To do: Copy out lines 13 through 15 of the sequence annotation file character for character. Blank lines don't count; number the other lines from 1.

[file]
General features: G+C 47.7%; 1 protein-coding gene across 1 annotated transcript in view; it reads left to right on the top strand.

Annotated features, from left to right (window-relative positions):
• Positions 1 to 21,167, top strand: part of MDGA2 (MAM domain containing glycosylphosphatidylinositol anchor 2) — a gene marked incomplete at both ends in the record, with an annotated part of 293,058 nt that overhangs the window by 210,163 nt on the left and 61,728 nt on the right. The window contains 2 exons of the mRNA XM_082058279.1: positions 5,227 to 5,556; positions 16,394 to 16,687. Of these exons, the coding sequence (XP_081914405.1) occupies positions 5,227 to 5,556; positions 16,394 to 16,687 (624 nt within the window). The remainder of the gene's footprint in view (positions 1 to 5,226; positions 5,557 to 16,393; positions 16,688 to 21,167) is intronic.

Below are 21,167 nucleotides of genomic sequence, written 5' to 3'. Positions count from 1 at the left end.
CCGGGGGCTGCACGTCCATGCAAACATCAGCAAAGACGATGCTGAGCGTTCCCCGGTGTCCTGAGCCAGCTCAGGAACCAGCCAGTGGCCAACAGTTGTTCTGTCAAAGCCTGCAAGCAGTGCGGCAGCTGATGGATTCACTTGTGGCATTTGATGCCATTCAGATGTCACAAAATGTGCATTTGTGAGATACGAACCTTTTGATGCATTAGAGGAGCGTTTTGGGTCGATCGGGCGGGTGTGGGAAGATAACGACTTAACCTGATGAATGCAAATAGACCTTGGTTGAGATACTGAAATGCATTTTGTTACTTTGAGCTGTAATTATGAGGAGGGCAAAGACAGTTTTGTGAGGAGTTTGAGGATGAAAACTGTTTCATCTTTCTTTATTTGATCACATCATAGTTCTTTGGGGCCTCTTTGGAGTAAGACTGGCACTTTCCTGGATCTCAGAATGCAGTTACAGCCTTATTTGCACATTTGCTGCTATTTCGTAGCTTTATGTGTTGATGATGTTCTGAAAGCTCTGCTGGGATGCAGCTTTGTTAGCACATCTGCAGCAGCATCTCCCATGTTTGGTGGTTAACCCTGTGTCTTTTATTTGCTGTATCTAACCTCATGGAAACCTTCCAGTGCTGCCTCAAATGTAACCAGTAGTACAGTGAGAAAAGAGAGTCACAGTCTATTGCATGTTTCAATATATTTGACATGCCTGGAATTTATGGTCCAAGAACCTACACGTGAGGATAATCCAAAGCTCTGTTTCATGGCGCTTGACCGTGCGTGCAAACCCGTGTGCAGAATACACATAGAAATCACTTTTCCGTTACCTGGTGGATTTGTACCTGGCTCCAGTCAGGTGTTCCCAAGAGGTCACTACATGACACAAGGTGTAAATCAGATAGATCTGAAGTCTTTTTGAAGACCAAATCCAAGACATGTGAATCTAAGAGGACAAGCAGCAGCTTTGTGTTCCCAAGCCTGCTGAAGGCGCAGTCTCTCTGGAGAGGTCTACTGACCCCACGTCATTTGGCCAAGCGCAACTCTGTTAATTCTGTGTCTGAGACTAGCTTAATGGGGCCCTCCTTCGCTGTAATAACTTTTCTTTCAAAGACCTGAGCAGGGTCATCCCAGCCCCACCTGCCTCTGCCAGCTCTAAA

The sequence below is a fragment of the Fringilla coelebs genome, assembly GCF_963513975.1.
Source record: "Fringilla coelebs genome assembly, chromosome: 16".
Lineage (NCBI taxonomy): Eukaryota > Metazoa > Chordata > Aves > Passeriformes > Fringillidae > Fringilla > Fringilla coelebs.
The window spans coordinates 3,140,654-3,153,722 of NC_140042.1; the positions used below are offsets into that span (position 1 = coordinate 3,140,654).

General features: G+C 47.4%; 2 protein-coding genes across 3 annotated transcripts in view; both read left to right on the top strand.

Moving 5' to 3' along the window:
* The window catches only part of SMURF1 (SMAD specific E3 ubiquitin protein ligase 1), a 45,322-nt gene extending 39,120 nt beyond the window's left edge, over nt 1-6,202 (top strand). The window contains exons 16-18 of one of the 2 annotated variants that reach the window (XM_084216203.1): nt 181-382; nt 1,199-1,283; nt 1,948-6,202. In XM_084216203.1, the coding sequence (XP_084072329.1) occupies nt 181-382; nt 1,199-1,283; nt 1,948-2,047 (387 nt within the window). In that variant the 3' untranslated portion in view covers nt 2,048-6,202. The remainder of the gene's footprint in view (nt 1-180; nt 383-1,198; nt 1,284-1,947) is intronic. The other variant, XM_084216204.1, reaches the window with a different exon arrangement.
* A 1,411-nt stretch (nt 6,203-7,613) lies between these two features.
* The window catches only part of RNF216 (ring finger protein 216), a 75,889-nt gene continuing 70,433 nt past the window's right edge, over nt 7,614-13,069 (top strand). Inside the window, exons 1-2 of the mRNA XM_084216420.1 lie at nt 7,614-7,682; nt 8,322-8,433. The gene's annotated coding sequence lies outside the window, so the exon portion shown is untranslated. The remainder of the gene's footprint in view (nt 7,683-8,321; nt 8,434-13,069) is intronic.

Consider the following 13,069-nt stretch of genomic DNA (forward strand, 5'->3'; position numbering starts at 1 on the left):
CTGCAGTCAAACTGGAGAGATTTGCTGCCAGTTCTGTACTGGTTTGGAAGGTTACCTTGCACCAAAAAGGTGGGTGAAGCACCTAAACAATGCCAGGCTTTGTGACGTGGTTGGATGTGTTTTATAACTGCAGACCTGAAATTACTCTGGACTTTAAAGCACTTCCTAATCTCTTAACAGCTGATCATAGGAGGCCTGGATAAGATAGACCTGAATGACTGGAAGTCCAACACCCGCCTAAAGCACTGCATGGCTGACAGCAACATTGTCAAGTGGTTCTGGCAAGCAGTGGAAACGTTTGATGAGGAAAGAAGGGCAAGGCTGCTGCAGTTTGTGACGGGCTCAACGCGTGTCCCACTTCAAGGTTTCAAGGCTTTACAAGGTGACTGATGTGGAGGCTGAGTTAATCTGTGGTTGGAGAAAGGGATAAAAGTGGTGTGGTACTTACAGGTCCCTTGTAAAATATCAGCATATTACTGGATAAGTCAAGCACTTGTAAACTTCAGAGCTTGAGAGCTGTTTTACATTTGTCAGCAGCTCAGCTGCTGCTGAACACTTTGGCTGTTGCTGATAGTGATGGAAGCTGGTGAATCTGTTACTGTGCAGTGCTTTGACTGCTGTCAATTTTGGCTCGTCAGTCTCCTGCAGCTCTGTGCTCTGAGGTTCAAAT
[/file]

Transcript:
* A 1,411-nt stretch (nt 6,203-7,613) lies between these two features.
* The window catches only part of RNF216 (ring finger protein 216), a 75,889-nt gene continuing 70,433 nt past the window's right edge, over nt 7,614-13,069 (top strand). Inside the window, exons 1-2 of the mRNA XM_084216420.1 lie at nt 7,614-7,682; nt 8,322-8,433. The gene's annotated coding sequence lies outside the window, so the exon portion shown is untranslated. The remainder of the gene's footprint in view (nt 7,683-8,321; nt 8,434-13,069) is intronic.

Consider the following 13,069-nt stretch of genomic DNA (forward strand, 5'->3'; position numbering starts at 1 on the left):